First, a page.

Do you know how difficult it is to shake people out of their apathy, even for the five minutes it takes to fill a bucket with water, record yourself dumping it on your head, and upload it to the Internet? Do you understand what an achievement that is? So what if it’s gimmicky and slightly self-serving? It allows people to feel good about doing good, to feel like they belong to something greater than themselves, a higher force for change. And what’s wrong with that? It’s not like they’re paying to have their egos jerked off without actually helping anyone. We can’t all quit our day jobs to build schools in some war-torn, plague-stricken developing country half a world away. Or write condescending Internet editorials and reblog sarcastic image macros, as the case may be.
Here’s the thing about the people doing the Ice Bucket Challenge: contrary to what the news media might lead you to believe, most of them are not celebrities. They are the ordinary, unexceptional, oftentimes annoying people on your Facebook feed who won’t stop using hashtags or sharing Taylor Swift’s new music video. The majority of them will most likely never find themselves in a position to evoke any great social change. Their daily struggles and achievements are as important as anyone’s but will never be recognized on the global stage.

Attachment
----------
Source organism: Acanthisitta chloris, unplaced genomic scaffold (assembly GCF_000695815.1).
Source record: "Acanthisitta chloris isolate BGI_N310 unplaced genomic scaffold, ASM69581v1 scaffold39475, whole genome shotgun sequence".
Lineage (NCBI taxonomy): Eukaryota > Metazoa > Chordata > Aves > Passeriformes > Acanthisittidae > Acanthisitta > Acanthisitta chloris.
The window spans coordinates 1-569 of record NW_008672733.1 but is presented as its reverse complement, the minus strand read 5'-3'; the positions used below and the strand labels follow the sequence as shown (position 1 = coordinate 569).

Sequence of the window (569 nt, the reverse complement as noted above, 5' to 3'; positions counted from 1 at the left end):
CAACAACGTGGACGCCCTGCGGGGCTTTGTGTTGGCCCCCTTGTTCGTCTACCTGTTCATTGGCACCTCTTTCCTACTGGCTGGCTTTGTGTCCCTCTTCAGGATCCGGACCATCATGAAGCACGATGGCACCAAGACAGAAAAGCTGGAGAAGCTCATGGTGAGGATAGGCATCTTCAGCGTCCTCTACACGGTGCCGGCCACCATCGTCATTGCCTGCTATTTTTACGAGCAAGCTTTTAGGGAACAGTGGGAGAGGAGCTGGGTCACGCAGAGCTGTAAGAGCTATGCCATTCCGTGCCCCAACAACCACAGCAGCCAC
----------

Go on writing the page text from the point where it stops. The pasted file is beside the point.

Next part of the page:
By that same token, ALS is as devastating as any mainstream disease, but its sufferers (like those of an infinite number of other unpopular afflictions) have always been marginalized or forgotten in the shadow of behemoths like cancer, AIDS, or autism. The Ice Bucket Challenge isn’t about making yourself feel good; it’s about raising awareness for people whose pain is just as real and matters just as much as that of anyone we’re used to seeing in the headlines. ALS and those afflicted by it deserve our attention even if they aren’t underprivileged, even if their struggle isn’t the result of some Upworthy crisis in Sub-Saharan Africa
Who can I throw money at to cure police oppression? How many stupid videos of myself doing something completely unrelated do I have to make before white privilege no longer exists? How much suffering do I have to trivialize to convince you that my pet causes are more important than yours?